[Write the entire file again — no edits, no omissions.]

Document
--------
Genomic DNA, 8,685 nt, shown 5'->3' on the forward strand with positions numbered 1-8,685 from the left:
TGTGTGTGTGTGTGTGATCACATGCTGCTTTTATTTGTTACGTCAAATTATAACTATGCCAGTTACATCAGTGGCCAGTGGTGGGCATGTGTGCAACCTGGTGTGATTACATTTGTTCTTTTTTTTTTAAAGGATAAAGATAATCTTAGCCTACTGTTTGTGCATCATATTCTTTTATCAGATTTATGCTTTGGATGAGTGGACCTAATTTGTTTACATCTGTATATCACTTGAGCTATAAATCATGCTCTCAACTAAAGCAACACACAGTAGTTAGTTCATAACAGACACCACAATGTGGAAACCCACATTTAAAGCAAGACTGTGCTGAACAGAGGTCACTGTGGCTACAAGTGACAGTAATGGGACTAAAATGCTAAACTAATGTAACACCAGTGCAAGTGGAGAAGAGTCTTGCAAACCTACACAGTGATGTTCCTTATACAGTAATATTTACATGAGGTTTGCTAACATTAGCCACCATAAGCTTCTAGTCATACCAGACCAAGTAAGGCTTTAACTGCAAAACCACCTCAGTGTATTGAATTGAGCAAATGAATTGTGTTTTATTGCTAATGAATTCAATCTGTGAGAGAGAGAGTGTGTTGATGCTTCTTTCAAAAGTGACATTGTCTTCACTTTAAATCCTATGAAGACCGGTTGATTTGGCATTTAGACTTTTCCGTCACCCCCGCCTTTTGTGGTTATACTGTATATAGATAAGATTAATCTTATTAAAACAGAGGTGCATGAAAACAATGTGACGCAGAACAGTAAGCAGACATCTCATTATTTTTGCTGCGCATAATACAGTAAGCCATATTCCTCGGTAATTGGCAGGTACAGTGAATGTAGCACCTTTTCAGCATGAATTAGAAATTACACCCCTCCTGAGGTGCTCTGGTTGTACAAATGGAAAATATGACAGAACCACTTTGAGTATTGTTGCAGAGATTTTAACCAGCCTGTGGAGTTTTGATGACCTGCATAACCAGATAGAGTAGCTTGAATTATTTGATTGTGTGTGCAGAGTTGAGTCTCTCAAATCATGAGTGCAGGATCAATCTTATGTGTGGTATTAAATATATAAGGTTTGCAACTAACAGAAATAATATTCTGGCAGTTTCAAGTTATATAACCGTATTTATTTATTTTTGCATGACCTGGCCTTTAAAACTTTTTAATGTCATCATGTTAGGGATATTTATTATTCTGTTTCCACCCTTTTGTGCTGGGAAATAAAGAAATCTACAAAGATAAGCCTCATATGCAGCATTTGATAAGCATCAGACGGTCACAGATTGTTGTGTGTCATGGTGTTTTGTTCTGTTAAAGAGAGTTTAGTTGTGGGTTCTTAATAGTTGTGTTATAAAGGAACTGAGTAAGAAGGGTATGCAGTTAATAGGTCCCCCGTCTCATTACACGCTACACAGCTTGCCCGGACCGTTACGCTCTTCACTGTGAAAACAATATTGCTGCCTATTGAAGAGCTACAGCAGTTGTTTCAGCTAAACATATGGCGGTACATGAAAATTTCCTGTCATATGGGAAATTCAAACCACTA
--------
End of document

Genomic DNA, 8,685 nt, shown 5'->3' on the forward strand with positions numbered 1-8,685 from the left:
TGTGTGTGTGTGTGTGATCACATGCTGCTTTTATTTGTTACGTCAAATTATAACTATGCCAGTTACATCAGTGGCCAGTGGTGGGCATGTGTGCAACCTGGTGTGATTACATTTGTTCTTTTTTTTTTAAAGGATAAAGATAATCTTAGCCTACTGTTTGTGCATCATATTCTTTTATCAGATTTATGCTTTGGATGAGTGGACCTAATTTGTTTACATCTGTATATCACTTGAGCTATAAATCATGCTCTCAACTAAAGCAACACACAGTAGTTAGTTCATAACAGACACCACAATGTGGAAACCCACATTTAAAGCAAGACTGTGCTGAACAGAGGTCACTGTGGCTACAAGTGACAGTAATGGGACTAAAATGCTAAACTAATGTAACACCAGTGCAAGTGGAGAAGAGTCTTGCAAACCTACACAGTGATGTTCCTTATACAGTAATATTTACATGAGGTTTGCTAACATTAGCCACCATAAGCTTCTAGTCATACCAGACCAAGTAAGGCTTTAACTGCAAAACCACCTCAGTGTATTGAATTGAGCAAATGAATTGTGTTTTATTGCTAATGAATTCAATCTGTGAGAGAGAGAGTGTGTTGATGCTTCTTTCAAAAGTGACATTGTCTTCACTTTAAATCCTATGAAGACCGGTTGATTTGGCATTTAGACTTTTCCGTCACCCCCGCCTTTTGTGGTTATACTGTATATAGATAAGATTAATCTTATTAAAACAGAGGTGCATGAAAACAATGTGACGCAGAACAGTAAGCAGACATCTCATTATTTTTGCTGCGCATAATACAGTAAGCCATATTCCTCGGTAATTGGCAGGTACAGTGAATGTAGCACCTTTTCAGCATGAATTAGAAATTACACCCCTCCTGAGGTGCTCTGGTTGTACAAATGGAAAATATGACAGAACCACTTTGAGTATTGTTGCAGAGATTTTAACCAGCCTGTGGAGTTTTGATGACCTGCATAACCAGATAGAGTAGCTTGAATTATTTGATTGTGTGTGCAGAGTTGAGTCTCTCAAATCATGAGTGCAGGATCAATCTTATGTGTGGTATTAAATATATAAGGTTTGCAACTAACAGAAATAATATTCTGGCAGTTTCAAGTTATATAACCGTATTTATTTATTTTTGCATGACCTGGCCTTTAAAACTTTTTAATGTCATCATGTTAGGGATATTTATTATTCTGTTTCCACCCTTTTGTGCTGGGAAATAAAGAAATCTACAAAGATAAGCCTCATATGCAGCATTTGATAAGCATCAGACGGTCACAGATTGTTGTGTGTCATGGTGTTTTGTTCTGTTAAAGAGAGTTTAGTTGTGGGTTCTTAATAGTTGTGTTATAAAGGAACTGAGTAAGAAGGGTATGCAGTTAATAGGTCCCCCGTCTCATTACACGCTACACAGCTTGCCCGGACCGTTACGCTCTTCACTGTGAAAACAATATTGCTGCCTATTGAAGAGCTACAGCAGTTGTTTCAGCTAAACATATGGCGGTACATGAAAATTTCCTGTCATATGGGAAATTCAAACCACTA